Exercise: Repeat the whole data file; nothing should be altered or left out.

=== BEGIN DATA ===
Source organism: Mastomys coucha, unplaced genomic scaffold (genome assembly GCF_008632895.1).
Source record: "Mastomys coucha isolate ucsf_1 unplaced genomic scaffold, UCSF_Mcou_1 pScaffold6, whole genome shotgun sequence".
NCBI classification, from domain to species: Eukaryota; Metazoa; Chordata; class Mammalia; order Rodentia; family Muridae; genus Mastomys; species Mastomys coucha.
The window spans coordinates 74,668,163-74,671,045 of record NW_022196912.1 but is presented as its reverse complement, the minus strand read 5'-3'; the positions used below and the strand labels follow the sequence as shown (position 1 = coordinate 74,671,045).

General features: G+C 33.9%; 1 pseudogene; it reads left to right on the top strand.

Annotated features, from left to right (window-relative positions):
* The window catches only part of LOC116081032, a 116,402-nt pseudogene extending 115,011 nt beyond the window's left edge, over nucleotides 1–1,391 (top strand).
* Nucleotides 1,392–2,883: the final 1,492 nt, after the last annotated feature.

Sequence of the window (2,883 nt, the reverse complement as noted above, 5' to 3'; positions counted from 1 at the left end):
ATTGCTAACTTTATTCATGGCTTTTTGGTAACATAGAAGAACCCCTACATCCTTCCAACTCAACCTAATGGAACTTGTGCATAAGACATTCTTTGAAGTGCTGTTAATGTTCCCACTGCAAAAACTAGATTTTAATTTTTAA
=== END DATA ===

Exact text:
Source organism: Mastomys coucha, unplaced genomic scaffold (genome assembly GCF_008632895.1).
Source record: "Mastomys coucha isolate ucsf_1 unplaced genomic scaffold, UCSF_Mcou_1 pScaffold6, whole genome shotgun sequence".
NCBI classification, from domain to species: Eukaryota; Metazoa; Chordata; class Mammalia; order Rodentia; family Muridae; genus Mastomys; species Mastomys coucha.
The window spans coordinates 74,668,163-74,671,045 of record NW_022196912.1 but is presented as its reverse complement, the minus strand read 5'-3'; the positions used below and the strand labels follow the sequence as shown (position 1 = coordinate 74,671,045).

General features: G+C 33.9%; 1 pseudogene; it reads left to right on the top strand.

Annotated features, from left to right (window-relative positions):
* The window catches only part of LOC116081032, a 116,402-nt pseudogene extending 115,011 nt beyond the window's left edge, over nucleotides 1–1,391 (top strand).
* Nucleotides 1,392–2,883: the final 1,492 nt, after the last annotated feature.

Sequence of the window (2,883 nt, the reverse complement as noted above, 5' to 3'; positions counted from 1 at the left end):
ATTGCTAACTTTATTCATGGCTTTTTGGTAACATAGAAGAACCCCTACATCCTTCCAACTCAACCTAATGGAACTTGTGCATAAGACATTCTTTGAAGTGCTGTTAATGTTCCCACTGCAAAAACTAGATTTTAATTTTTAA